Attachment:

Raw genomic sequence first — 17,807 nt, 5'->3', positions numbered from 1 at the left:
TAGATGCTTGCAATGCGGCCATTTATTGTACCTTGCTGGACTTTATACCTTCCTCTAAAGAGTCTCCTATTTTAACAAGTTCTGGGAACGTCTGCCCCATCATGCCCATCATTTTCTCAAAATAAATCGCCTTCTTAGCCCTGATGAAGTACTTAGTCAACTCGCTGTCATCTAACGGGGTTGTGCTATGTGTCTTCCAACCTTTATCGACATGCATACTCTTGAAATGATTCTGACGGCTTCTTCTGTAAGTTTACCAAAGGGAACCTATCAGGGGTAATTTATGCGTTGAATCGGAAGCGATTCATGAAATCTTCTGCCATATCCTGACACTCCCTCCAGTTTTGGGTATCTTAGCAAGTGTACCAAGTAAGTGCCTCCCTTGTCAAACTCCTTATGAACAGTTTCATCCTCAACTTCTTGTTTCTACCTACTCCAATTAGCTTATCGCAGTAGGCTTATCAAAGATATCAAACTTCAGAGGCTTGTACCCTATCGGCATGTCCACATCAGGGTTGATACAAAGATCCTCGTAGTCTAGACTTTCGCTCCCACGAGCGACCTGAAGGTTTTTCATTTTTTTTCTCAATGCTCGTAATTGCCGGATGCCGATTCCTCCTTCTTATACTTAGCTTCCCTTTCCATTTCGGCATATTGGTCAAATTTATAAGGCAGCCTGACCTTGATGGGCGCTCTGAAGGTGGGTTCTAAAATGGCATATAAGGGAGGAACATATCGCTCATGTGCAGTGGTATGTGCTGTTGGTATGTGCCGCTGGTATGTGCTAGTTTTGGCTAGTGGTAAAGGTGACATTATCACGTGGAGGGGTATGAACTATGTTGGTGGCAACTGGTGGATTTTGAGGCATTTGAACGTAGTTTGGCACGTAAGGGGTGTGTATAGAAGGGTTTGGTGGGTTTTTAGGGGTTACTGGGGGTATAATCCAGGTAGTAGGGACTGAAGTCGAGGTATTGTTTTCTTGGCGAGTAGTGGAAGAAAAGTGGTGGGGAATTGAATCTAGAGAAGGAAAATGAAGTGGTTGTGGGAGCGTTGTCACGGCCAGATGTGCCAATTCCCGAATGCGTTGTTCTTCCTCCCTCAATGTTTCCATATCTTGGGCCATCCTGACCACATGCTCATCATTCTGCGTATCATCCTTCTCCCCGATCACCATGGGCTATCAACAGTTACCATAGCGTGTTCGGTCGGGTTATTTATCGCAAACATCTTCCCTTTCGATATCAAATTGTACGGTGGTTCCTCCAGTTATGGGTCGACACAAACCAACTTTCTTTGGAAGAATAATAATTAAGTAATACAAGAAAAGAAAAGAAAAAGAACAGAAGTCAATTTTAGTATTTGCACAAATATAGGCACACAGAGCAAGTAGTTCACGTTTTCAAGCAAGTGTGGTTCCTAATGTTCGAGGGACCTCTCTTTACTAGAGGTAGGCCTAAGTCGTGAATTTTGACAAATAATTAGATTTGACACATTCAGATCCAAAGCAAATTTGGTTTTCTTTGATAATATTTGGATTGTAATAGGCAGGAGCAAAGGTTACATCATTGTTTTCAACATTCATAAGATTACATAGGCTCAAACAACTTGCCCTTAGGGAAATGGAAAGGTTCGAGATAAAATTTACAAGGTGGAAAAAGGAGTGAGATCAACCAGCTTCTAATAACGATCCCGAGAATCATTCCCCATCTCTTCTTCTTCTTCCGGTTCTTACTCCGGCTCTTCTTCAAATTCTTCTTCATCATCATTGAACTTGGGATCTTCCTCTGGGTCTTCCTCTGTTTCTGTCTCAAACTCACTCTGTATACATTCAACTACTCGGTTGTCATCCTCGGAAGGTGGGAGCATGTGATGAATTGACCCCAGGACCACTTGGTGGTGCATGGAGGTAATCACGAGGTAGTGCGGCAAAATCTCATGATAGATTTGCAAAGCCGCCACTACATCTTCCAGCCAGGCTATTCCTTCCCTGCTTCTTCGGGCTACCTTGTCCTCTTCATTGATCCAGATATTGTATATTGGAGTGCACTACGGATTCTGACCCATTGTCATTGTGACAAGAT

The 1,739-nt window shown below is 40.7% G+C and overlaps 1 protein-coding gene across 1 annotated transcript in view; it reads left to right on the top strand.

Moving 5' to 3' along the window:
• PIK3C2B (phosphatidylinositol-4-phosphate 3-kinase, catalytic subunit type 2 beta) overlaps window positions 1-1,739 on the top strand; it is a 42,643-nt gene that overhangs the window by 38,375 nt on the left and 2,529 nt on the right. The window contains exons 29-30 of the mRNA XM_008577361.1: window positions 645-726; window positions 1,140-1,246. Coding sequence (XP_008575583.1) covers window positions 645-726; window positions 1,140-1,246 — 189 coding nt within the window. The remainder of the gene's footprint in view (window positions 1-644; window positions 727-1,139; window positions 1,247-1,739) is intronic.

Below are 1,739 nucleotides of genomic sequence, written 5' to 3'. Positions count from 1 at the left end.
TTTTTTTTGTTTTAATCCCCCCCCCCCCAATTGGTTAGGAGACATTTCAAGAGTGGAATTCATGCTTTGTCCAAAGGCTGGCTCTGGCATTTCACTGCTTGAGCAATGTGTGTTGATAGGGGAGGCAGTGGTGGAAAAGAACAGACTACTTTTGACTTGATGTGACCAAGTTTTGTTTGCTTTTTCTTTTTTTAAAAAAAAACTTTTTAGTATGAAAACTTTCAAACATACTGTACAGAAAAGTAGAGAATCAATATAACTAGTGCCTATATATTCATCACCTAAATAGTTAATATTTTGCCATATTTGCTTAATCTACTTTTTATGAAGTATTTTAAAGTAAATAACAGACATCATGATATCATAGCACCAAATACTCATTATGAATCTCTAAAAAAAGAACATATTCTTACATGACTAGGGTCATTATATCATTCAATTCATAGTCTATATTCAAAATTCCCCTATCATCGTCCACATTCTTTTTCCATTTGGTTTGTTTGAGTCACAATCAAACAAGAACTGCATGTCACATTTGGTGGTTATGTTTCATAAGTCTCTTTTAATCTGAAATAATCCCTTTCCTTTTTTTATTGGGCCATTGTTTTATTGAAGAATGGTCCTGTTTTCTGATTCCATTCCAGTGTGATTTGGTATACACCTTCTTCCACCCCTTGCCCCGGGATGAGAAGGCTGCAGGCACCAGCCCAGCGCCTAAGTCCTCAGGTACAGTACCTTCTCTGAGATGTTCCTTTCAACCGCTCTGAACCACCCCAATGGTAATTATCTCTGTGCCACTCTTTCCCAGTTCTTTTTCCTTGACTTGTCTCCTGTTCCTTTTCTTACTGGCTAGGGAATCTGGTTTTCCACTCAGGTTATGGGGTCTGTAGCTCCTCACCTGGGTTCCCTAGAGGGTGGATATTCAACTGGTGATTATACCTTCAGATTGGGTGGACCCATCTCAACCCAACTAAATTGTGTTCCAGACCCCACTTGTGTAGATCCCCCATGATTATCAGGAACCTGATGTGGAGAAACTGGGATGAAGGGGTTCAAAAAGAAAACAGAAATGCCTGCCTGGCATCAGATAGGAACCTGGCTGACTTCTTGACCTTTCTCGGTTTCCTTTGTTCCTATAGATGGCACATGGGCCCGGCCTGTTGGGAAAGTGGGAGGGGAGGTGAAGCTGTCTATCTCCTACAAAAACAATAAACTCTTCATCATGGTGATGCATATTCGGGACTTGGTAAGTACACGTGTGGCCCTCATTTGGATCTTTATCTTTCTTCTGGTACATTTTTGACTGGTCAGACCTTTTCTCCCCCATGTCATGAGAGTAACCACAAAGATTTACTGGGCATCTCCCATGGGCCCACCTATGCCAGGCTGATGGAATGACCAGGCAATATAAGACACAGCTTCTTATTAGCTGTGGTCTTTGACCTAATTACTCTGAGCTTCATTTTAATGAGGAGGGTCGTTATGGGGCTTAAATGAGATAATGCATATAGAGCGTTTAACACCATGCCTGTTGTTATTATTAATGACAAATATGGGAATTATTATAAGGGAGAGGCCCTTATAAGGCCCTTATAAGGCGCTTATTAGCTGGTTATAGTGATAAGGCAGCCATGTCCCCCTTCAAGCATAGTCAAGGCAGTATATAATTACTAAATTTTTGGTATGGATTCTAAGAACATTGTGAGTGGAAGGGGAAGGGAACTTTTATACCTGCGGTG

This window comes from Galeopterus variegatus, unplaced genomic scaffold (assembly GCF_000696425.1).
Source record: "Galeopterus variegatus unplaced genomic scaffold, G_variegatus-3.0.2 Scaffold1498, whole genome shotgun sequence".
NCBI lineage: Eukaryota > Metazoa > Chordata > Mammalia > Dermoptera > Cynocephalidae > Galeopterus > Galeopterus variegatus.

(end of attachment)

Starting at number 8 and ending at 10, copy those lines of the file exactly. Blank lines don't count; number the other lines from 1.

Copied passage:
This window comes from Galeopterus variegatus, unplaced genomic scaffold (assembly GCF_000696425.1).
Source record: "Galeopterus variegatus unplaced genomic scaffold, G_variegatus-3.0.2 Scaffold1498, whole genome shotgun sequence".
NCBI lineage: Eukaryota > Metazoa > Chordata > Mammalia > Dermoptera > Cynocephalidae > Galeopterus > Galeopterus variegatus.